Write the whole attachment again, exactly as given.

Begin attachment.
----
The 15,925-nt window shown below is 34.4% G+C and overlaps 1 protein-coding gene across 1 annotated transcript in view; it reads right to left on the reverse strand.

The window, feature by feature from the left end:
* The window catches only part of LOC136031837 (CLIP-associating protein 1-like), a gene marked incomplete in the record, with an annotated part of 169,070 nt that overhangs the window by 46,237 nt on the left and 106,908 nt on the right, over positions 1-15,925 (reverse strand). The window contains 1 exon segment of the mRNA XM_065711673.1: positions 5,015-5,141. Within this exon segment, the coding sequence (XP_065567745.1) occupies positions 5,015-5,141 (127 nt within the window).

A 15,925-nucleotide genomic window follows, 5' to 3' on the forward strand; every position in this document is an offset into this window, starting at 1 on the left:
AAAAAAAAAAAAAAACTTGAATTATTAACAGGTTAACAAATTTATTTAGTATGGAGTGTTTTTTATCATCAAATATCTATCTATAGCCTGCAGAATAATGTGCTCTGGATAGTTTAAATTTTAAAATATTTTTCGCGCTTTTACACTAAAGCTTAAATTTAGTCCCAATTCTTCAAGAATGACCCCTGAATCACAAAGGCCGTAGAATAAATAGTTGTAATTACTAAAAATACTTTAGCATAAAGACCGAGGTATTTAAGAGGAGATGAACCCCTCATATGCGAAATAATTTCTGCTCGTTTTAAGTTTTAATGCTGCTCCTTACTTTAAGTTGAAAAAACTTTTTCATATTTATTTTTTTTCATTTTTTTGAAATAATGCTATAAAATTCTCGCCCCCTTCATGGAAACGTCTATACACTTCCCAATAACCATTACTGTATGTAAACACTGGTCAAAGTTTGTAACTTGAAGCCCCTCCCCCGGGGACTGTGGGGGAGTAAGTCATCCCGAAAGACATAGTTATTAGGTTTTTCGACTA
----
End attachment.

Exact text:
The 15,925-nt window shown below is 34.4% G+C and overlaps 1 protein-coding gene across 1 annotated transcript in view; it reads right to left on the reverse strand.

The window, feature by feature from the left end:
* The window catches only part of LOC136031837 (CLIP-associating protein 1-like), a gene marked incomplete in the record, with an annotated part of 169,070 nt that overhangs the window by 46,237 nt on the left and 106,908 nt on the right, over positions 1-15,925 (reverse strand). The window contains 1 exon segment of the mRNA XM_065711673.1: positions 5,015-5,141. Within this exon segment, the coding sequence (XP_065567745.1) occupies positions 5,015-5,141 (127 nt within the window).

A 15,925-nucleotide genomic window follows, 5' to 3' on the forward strand; every position in this document is an offset into this window, starting at 1 on the left:
AAAAAAAAAAAAAAACTTGAATTATTAACAGGTTAACAAATTTATTTAGTATGGAGTGTTTTTTATCATCAAATATCTATCTATAGCCTGCAGAATAATGTGCTCTGGATAGTTTAAATTTTAAAATATTTTTCGCGCTTTTACACTAAAGCTTAAATTTAGTCCCAATTCTTCAAGAATGACCCCTGAATCACAAAGGCCGTAGAATAAATAGTTGTAATTACTAAAAATACTTTAGCATAAAGACCGAGGTATTTAAGAGGAGATGAACCCCTCATATGCGAAATAATTTCTGCTCGTTTTAAGTTTTAATGCTGCTCCTTACTTTAAGTTGAAAAAACTTTTTCATATTTATTTTTTTTCATTTTTTTGAAATAATGCTATAAAATTCTCGCCCCCTTCATGGAAACGTCTATACACTTCCCAATAACCATTACTGTATGTAAACACTGGTCAAAGTTTGTAACTTGAAGCCCCTCCCCCGGGGACTGTGGGGGAGTAAGTCATCCCGAAAGACATAGTTATTAGGTTTTTCGACTA